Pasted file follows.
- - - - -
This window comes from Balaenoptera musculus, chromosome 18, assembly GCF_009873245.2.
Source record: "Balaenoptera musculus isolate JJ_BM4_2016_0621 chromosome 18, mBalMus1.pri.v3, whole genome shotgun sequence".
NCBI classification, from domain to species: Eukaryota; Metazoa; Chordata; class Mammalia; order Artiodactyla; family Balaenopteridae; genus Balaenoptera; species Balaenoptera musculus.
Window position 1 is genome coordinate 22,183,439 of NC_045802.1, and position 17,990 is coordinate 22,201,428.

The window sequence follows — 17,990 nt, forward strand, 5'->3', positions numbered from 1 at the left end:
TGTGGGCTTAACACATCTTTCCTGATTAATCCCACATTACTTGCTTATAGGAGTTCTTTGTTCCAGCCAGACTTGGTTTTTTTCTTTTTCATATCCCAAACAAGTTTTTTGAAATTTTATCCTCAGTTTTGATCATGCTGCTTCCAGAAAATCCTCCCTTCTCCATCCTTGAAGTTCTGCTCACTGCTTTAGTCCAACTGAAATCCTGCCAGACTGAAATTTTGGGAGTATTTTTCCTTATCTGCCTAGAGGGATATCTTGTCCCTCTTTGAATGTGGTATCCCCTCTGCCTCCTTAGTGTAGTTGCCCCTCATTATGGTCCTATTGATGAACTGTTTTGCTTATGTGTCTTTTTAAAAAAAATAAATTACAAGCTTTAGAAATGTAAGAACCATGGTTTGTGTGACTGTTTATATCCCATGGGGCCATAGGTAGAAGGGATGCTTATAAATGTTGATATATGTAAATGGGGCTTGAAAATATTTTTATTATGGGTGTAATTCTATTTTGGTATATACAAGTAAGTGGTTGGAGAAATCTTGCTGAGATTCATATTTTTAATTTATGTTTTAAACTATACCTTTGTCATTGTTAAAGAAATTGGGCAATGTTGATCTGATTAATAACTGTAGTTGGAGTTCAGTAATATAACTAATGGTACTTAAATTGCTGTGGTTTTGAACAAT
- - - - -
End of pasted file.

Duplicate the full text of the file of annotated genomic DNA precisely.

This window comes from Balaenoptera musculus, chromosome 18, assembly GCF_009873245.2.
Source record: "Balaenoptera musculus isolate JJ_BM4_2016_0621 chromosome 18, mBalMus1.pri.v3, whole genome shotgun sequence".
NCBI classification, from domain to species: Eukaryota; Metazoa; Chordata; class Mammalia; order Artiodactyla; family Balaenopteridae; genus Balaenoptera; species Balaenoptera musculus.
Window position 1 is genome coordinate 22,183,439 of NC_045802.1, and position 17,990 is coordinate 22,201,428.

The window sequence follows — 17,990 nt, forward strand, 5'->3', positions numbered from 1 at the left end:
TGTGGGCTTAACACATCTTTCCTGATTAATCCCACATTACTTGCTTATAGGAGTTCTTTGTTCCAGCCAGACTTGGTTTTTTTCTTTTTCATATCCCAAACAAGTTTTTTGAAATTTTATCCTCAGTTTTGATCATGCTGCTTCCAGAAAATCCTCCCTTCTCCATCCTTGAAGTTCTGCTCACTGCTTTAGTCCAACTGAAATCCTGCCAGACTGAAATTTTGGGAGTATTTTTCCTTATCTGCCTAGAGGGATATCTTGTCCCTCTTTGAATGTGGTATCCCCTCTGCCTCCTTAGTGTAGTTGCCCCTCATTATGGTCCTATTGATGAACTGTTTTGCTTATGTGTCTTTTTAAAAAAAATAAATTACAAGCTTTAGAAATGTAAGAACCATGGTTTGTGTGACTGTTTATATCCCATGGGGCCATAGGTAGAAGGGATGCTTATAAATGTTGATATATGTAAATGGGGCTTGAAAATATTTTTATTATGGGTGTAATTCTATTTTGGTATATACAAGTAAGTGGTTGGAGAAATCTTGCTGAGATTCATATTTTTAATTTATGTTTTAAACTATACCTTTGTCATTGTTAAAGAAATTGGGCAATGTTGATCTGATTAATAACTGTAGTTGGAGTTCAGTAATATAACTAATGGTACTTAAATTGCTGTGGTTTTGAACAAT